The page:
It’s Eid al-Fitr on April 9

John Akram, Vice President, Board and Interfaith Council, Arizona Interfaith Movement Board

With Ramadan coming to an end, Muslims prepare for Eid al-Fitr.

The Festival of Eid Al Fitra means, “the feast of breaking of the Fast”. It is the culmination of Fasting in the month of Ramadan which started on March 10 and will possibly end on April 9, pending the sighting of the new Crescent Moon. The sighting of the New Moon which is a centuries old tradition is critical in determining whether the end of Ramadan will be. The sighting signifies either 28 or 30 days of the Fasting. Fasting is one of the Pillars of Al Islam.

The monthlong spiritual rejuvenation centers on fasting and devotion, allowing Muslims to spend additional time reading the Qur’an as well as perform special prayers and giving in charity. The celebration is actually a three-day-long festival.

Eid al-Fitr, a religious holiday, marks the end of Ramadan. To honor the special day, Muslims listen to a special prayer and sermon the morning of Eid Day. A community celebration including food and activities takes place in either a large park or event hall following the prayer and sermon. As part of the tradition, parents, relatives, or friends give young children various gifts such as new clothes or money.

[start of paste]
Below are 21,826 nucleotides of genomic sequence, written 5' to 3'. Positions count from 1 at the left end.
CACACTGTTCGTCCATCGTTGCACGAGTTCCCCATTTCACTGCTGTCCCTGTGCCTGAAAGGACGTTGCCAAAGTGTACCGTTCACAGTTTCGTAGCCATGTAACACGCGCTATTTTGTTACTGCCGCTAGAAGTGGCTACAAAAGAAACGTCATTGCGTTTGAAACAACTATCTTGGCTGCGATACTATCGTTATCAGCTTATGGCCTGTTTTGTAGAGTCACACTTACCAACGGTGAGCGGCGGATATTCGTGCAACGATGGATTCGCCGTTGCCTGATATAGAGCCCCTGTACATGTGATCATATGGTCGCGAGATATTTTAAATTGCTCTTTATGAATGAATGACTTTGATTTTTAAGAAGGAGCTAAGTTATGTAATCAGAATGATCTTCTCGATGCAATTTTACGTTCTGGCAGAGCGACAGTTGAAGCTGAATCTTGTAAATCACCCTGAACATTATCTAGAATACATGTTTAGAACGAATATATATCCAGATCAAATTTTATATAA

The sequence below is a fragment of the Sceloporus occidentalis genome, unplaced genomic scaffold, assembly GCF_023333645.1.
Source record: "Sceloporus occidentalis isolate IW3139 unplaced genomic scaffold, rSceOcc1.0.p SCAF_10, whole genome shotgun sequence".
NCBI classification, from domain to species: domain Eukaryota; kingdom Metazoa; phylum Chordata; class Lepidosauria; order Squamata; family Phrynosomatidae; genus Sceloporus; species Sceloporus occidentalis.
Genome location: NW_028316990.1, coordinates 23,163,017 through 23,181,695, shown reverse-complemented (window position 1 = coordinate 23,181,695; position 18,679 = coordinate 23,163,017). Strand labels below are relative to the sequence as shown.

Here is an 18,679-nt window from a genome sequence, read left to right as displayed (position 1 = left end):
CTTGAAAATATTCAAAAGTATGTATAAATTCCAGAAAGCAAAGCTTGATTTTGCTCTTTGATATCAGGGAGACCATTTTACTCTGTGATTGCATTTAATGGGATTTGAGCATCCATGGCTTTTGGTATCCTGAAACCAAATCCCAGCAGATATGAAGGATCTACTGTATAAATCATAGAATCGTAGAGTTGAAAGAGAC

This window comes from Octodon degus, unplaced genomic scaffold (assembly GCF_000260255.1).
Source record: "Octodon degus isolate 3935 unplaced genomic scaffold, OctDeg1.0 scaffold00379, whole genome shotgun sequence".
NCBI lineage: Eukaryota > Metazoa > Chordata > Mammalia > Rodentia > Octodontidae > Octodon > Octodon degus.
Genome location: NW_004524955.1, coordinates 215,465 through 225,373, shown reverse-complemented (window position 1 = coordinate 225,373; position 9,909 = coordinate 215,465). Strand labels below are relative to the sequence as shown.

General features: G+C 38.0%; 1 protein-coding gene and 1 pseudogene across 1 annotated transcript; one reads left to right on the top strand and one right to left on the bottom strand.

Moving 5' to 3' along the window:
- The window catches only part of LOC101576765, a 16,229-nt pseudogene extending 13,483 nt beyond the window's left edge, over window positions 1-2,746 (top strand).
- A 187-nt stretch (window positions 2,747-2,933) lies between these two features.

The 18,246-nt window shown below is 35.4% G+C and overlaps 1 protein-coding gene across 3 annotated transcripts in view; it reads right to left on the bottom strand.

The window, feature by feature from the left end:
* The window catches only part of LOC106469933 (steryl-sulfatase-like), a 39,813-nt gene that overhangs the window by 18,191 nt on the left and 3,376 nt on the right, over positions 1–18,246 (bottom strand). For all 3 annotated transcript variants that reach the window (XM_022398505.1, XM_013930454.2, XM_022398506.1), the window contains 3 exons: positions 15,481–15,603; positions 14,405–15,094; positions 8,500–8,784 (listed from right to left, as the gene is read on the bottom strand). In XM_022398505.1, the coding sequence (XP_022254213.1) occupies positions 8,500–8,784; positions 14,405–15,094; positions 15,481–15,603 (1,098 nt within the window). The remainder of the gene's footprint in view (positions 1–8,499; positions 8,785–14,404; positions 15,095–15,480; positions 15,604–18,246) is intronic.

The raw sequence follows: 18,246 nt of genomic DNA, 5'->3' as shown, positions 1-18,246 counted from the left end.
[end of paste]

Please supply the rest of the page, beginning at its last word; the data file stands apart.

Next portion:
The celebrations include special morning prayers called the Eid Prayer. After the prayers People greet each other with “Eid Mubarak,” meaning “Blessed Eid” and with formal embraces. Sweet dishes are prepared at home and gifts are given to children and to those in need. In addition, Muslims are encouraged to forgive and seek forgiveness.

In Arizona, with over two dozen mosques and Islamic Centers around the state, and Muslims may
request to have the day off from school or work to travel or celebrate with family and friends. With that being said, Best wishes to all Muslims and their families on the occasion of Eid, and saying, “Eid Mubarak”!